GEO. G. MEADE,

Major-General.

I replied,

CITY POINT, VA., September 30, 1864-9.40 p. m.

Major-General MEADE:

You need not advance to-morrow unless in your judgment an advantage can be gained, but hold on to what you have, and be ready to advance. We must be greatly superior the enemy in numbers on one flank or the other, and by working around at each end, we will find where the enemy’s weak point is. General Butler was assaulted three times this afternoon, but repulsed all of them. I will direct him to feel up the Darbytown road to-morrow.

U. S. GRANT,

Lieutenant-General.

The Papers of Ulysses S Grant, Vol 12, p 249

O.R., I, xlii, part 2, p 1121

“I can’t help believing that the enemy are prepared to leave Petersburg if forced a little”

I received the following report from Gen Meade,

HEADQUARTERS FIFTH CORPS,
[September] 30, 1864-2.25 p. m.

Lieutenant-General GRANT:

General Griffin, Warren reports, has carried the enemy’s work on the Peebles farm in handsome style, taking a number of prisoners. Warren is getting his command in position, looking to his connection on the Weldon railroad, and Parke is forming o his left. Gregg rapport the enemy’s cavalry has left his immediate front, and, as far as the can ascertain, are across the twenty Creek. I have directed him to watch the Jerusalem plank road and notified Hancock to have his reserves ready to meet any cavalry demonstrations on the Norfolk or Prince George Court-House roads, where I now have only small cavalry and infantry pickets. Benham must look out for the Old Court-House road.

GEO G. MEADE,

Major-General.

I replied,

HEADQUARTERS ARMIES OF THE UNITED STATES,
September 30, 1864.

Major-General MEADE,

Warren’s Headquarters:

If the enemy can be broken and started, follow him up closely. I can’t help believing that the enemy are prepared to leave Petersburg if forced a little.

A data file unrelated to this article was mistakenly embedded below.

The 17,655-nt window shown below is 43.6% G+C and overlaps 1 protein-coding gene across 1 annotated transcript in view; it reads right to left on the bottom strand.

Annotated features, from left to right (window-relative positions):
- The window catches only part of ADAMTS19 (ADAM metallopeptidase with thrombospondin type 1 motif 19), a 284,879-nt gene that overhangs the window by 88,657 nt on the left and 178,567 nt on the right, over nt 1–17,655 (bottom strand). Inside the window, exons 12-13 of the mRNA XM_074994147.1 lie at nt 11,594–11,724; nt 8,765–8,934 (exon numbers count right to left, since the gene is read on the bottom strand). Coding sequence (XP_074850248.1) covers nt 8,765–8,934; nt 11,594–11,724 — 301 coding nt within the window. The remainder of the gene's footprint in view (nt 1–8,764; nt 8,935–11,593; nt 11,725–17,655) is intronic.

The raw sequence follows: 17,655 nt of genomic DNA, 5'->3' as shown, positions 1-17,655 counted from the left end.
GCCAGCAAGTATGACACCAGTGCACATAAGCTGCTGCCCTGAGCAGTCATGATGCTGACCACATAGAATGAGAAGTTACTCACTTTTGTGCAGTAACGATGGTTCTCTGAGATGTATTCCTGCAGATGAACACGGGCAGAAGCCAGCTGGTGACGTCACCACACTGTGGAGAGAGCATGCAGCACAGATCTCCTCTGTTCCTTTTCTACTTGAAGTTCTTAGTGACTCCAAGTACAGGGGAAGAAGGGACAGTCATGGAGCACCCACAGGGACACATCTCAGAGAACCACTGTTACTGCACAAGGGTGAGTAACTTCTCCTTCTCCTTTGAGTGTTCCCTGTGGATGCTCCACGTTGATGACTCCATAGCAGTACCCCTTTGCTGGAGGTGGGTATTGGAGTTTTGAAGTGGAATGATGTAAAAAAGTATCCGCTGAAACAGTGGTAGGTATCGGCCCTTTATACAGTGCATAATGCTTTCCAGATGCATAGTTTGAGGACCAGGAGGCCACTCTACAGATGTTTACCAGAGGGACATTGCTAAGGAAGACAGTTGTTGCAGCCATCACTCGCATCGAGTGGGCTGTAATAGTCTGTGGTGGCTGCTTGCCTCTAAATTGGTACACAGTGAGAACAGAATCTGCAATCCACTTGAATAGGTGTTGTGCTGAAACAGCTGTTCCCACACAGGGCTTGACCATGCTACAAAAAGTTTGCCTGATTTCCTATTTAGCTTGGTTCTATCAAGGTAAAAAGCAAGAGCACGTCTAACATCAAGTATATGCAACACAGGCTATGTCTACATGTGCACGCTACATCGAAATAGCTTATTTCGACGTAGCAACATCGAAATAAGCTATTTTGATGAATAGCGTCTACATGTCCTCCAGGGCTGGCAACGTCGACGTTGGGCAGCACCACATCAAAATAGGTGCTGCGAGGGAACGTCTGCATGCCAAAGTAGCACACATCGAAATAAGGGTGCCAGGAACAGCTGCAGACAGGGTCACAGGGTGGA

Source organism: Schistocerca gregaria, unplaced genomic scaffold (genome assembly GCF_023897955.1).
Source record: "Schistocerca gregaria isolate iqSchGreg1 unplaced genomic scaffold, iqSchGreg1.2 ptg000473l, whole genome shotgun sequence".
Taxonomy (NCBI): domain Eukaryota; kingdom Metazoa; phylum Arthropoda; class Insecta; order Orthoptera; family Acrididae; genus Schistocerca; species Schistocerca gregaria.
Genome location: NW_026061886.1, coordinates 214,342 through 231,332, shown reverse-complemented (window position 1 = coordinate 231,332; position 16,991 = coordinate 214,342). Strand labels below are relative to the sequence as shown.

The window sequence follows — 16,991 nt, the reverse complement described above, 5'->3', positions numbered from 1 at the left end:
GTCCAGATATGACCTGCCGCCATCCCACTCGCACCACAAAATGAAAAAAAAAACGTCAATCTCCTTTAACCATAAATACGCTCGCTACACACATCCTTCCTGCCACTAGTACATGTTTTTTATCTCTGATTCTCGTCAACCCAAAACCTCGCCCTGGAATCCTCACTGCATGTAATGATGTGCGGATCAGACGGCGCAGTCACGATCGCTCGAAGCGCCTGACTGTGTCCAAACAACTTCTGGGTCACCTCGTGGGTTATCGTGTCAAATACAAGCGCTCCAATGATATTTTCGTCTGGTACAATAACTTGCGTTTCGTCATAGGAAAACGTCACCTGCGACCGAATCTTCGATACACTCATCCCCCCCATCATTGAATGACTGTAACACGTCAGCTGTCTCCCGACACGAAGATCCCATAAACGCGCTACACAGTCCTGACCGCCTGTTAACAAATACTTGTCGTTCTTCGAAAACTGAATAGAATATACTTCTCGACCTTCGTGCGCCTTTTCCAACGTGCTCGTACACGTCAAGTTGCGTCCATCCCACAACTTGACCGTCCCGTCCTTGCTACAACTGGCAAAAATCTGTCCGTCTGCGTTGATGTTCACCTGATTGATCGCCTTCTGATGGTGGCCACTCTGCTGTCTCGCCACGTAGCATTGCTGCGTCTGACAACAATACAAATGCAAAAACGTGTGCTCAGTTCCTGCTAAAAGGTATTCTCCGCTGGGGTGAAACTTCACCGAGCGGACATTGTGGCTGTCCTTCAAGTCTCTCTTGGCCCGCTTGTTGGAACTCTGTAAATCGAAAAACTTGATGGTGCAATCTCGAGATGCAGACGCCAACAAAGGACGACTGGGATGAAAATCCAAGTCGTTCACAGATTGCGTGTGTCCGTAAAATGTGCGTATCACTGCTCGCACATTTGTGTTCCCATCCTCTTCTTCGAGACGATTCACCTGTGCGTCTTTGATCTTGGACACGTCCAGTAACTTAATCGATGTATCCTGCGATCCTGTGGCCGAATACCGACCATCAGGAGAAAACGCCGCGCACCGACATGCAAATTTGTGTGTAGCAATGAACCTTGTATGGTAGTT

U. S. GRANT,

Lieutenant-General.

 

The Papers of Ulysses S Grant, Vol 12, p 248

O.R., I, xlii, part 2, p 1119

“General Meade moved out from his left this morning and must soon encounter the enemy”

So far, I have had no word of fighting on Gen. Meade’s front.  I wrote Gen. Halleck,

CITY POINT, VA., September 30, 1864-10.30 a. m.

Major-General HALLECK,

Washington, D. C.:

I have heard no firing yet this morning. Before daylight I went up to Deep Bottom and found all quiet there. General Meade moved out from his left this morning and must soon encounter the enemy.  Rosser’s brigade of cavalry has gone to join Early. The brigade numbers about 1,400 horses. Yesterday an infantry force left Petersburg in the Lynchburg cars. It may be, however, they are going via Burkeville to Richmond. Nothing heard from Sheridan through southern sources since Tuesday evening.

U. S. GRANT,

Lieutenant-General.

The Papers of Ulysses S Grant, Vol 12, p 242

O.R., I, xlii, part 2, p 1117

“The distance was too great to Richmond or it would have been taken”

Although I told Julia I would not have the opportunity to write, I was able to write her a short letter.

 

City Point, Va. Sept. 29th 1864.

Dear Julia,
I have been out all day on the battle field and well up towards Richmond. Our troops surprised and captured a very long line of strong fortifications and took some fifteen or twenty cannon. The distance was too great to Richmond or it would have been taken. Before morning I presume the enemy will have his fortifications around Richmond well maned and we will have to stay out for the present. Our advance troops were within three miles the last I heard from them,—I have just received your letter written on the blank part of Jennie’s, You [are] right to tell the principal of the school you propose to send the children too that you understand the citizens of Phila are about presenting you with a house and if they [do] you will go there and take the children with you. If I was going to be at home all the time the boys might go to boarding school. But for me and them both to be away will leave you to lonesome. I feel that the time is now near when I shall be able to spend a good part of each week at home. I hope I shall not be disappointed. Good night dear Julia, I shall be very busy to-night and to-morrow to. There will be heavy fighting commencing at daylight in the morning if the enemy do not commence it to-night. I shall attack then south of Petersburg and East of Richmond at that time.